Another publisher - this time a new one, Angry Robot Books - wants to know how much an e-book is worth to you, the reader. It's not a brilliantly designed survey (says he huffily, knowing only just enough about survey design to make him wildly over-confident and huffy), but the basic question is obviously at the heart of where this technology is going. And it's a tough one to find a fair answer too.

Just how tough is evidenced by ... the 9.99 e-book boycott on Amazon. At the time of writing, irritated readers have now tagged over 800 e-books on Amazon.com as being unjustifiably expensive. Not an unreasonable sort of price point for the protestors to settle upon, you might think (and I sort of agree), but check out the commenters on that original GalleyCat post. Not everyone is onboard, and there's no doubt the situation is not as clear-cut as a lot of the protestors probably think.

This one's going to run and run and run. The tough questions certainly aren't going to go away, indeed I suspect they're only going to get tougher as time and technology advance. I have no clue what the publishing industry and the world's reading habits are going to look like twenty years from now. I remain somewhat unconvinced that anybody else does either, and I still think all the amazing opportunities opening up before us are balanced by definite risks in the medium term. Which makes it all jolly interesting, if nothing else.

And mildy related: by coincidence I had two folk e-mail me this week asking, in their different ways, whether an audio version of the Godless World trilogy was available, or ever likely to be. Short answer is that such a thing doesn't exist at the moment, and as far as I know isn't likely. I'm almost certain - I could check my contract to be absolutely sure, of course, but it's filed away, I'm feeling lazy right now and I expect someone will correct me if I'm wrong - that the rights to such a version reside with Orbit, so they are probably the people to ask about it, if there's an army of you out there craving Wintebrirth in your ears.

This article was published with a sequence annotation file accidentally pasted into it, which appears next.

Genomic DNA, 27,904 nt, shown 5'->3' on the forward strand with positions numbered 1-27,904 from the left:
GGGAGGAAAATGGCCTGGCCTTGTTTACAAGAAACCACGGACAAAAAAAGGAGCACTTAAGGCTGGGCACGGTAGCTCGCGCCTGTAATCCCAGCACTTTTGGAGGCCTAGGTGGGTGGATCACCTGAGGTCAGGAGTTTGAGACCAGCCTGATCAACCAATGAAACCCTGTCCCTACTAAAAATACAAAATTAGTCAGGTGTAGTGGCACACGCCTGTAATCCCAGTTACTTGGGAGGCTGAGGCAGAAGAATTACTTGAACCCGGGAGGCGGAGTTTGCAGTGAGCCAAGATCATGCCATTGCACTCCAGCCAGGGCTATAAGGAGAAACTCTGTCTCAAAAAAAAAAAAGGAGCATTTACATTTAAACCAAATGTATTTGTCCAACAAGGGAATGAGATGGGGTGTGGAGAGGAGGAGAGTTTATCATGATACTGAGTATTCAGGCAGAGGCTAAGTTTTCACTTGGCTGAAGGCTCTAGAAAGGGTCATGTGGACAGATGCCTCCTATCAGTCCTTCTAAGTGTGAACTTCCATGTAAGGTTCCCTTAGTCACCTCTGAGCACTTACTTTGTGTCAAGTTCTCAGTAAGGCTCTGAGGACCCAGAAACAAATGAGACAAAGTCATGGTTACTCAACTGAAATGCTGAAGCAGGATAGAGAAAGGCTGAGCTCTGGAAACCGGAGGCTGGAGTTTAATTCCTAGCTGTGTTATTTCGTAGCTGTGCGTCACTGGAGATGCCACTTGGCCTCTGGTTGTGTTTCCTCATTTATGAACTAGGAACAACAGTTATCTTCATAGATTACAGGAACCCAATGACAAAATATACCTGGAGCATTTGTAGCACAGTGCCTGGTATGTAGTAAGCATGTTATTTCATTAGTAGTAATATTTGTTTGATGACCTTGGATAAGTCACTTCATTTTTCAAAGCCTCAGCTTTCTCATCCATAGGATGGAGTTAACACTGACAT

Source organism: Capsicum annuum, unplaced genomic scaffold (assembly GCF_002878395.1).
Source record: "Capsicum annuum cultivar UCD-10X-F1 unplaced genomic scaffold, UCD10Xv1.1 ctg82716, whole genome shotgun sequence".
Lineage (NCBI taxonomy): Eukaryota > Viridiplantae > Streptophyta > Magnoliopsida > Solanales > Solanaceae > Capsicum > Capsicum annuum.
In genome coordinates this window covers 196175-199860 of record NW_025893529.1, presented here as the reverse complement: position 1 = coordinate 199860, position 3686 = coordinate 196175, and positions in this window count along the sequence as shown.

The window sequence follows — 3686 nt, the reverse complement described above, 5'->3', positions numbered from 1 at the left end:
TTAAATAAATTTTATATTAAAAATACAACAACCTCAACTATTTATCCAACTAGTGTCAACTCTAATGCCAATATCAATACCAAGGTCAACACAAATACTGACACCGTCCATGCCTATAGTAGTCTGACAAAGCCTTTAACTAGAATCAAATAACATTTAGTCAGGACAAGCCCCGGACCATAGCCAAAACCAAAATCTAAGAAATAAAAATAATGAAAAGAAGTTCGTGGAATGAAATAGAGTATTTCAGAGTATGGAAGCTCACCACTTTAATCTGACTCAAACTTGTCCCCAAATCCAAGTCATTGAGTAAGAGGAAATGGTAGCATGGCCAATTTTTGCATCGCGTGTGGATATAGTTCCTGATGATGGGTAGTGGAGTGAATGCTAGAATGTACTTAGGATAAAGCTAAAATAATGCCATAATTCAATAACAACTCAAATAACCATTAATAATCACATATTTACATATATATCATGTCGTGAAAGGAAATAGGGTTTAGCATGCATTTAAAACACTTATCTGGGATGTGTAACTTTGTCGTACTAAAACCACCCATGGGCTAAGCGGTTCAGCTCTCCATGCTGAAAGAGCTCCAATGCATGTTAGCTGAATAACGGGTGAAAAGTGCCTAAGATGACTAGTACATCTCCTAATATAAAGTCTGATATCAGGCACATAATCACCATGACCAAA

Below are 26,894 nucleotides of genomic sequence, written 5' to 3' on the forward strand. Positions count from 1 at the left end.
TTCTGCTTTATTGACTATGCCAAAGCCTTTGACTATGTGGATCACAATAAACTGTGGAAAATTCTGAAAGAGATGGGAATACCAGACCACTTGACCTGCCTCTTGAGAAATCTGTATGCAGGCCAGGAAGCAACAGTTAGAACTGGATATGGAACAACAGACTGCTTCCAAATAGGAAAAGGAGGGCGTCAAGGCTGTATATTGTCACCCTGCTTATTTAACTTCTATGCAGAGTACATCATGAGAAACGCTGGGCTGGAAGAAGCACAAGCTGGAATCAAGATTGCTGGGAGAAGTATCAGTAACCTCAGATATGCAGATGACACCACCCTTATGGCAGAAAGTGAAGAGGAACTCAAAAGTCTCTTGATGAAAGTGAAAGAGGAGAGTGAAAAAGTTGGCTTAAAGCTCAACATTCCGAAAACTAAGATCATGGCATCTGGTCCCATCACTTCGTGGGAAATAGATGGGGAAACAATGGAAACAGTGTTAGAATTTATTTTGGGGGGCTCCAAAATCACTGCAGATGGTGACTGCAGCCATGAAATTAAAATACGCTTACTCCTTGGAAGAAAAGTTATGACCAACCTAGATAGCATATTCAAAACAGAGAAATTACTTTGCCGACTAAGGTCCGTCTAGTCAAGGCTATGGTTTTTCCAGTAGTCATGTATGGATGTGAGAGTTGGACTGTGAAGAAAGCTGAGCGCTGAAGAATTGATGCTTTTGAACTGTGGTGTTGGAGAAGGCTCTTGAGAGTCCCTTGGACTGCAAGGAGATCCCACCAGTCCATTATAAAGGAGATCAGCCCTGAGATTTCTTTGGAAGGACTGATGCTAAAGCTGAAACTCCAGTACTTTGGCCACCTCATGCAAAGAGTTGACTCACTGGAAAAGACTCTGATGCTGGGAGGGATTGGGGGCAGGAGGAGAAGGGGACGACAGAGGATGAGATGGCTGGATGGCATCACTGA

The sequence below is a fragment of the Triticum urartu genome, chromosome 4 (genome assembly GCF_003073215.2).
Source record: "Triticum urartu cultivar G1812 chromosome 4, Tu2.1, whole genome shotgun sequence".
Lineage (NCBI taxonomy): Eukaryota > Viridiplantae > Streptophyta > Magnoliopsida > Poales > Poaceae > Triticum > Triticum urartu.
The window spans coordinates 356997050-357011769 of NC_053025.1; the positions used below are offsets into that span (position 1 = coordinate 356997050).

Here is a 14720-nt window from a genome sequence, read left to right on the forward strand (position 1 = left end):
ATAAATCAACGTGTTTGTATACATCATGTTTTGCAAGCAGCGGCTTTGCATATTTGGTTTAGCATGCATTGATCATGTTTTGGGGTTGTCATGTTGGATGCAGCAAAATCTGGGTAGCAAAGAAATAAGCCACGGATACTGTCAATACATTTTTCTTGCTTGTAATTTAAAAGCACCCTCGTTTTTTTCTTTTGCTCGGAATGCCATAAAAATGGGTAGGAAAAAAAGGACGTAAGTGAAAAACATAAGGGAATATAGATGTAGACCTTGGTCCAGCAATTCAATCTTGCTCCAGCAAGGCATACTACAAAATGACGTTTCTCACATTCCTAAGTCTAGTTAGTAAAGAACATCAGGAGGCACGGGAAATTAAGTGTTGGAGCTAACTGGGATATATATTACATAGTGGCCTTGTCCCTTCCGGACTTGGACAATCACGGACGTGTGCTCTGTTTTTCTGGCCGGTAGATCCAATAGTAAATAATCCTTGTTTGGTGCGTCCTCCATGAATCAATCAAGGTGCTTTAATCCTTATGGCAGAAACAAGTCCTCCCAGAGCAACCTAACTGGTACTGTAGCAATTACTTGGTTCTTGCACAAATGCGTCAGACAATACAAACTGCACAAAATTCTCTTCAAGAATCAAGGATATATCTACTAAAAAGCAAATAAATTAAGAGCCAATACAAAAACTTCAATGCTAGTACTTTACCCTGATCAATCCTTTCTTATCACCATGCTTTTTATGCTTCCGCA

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Friday, June 22, 2007

Books and Orbit

For no reason other than that I was idly thinking about it just now (terrible thing, the way the mind wanders when you're supposed to be writing ...), in no particular order and without comment, my favourites amongst the books I've read so far this year:

Lord of Light, Roger Zelazny

River of Gods, Ian McDonald

Britain BC, Francis Pryor

The Lies of Locke Lamora, Scott Lynch

The Civil War Vol. 2, Shelby Foote

Winter Tales, George Mackay Brown

And look: Orbit (my very nice publishers) have a spiffy new website covering both the UK and US bits of their increasingly globe-spanning empire. It's got a corporate blog and future publishing schedules (as pdf files) for anyone who's curious about what's in their pipeline for the next year or so.

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Monday, April 30, 2007

Orbit USA

Orbit's new USA imprint is showing its first signs of life: orbitbooks.net. And the first book displayed on their publishing schedule is ... Winterbirth. It's scheduled for release in September. This is a good and exciting thing.

As is pretty much always the case, crossing the Atlantic involves a new cover, so here's what Winterbirth will be wearing in the US this Fall:


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Tuesday, November 14, 2006

The US of A plus Free Books!

Just before I get to the point of this post, since it has an American theme: people keep saying George W. Bush is now a lame duck, so what might a lame duck President find to do with his time? Answer here.

So, to our main story. A bit slow out of the blocks with this news, since it's been agreed for a little while now, but: I'm delighted to say a deal's been done for Winterbirth to be published in the USA. Getting published in the UK and various European countries would, to be honest, have been enough to keep me happy for a long time - adding the US to the list is a fantastic thick crust of icing on the cake.

The US edition will be one of the first books to appear from Orbit in the USA, making it part of one of the more ambitious undertakings seen in sf/f publishing for a while. Orbit's turning itself into a globe-spanning genre empire, with a foot in each of the three biggest English-speaking markets (which I suppose makes it a tripod - a form with a noble sf heritage).

Same continent, different country, and look: I'm being given away for free. (EDIT to update: that competition's finished now, so the freebies are no more, I'm afraid)

And here, one more time, is the info on how to buy a signed copy of the UK edition, in case anyone's still toying with that idea.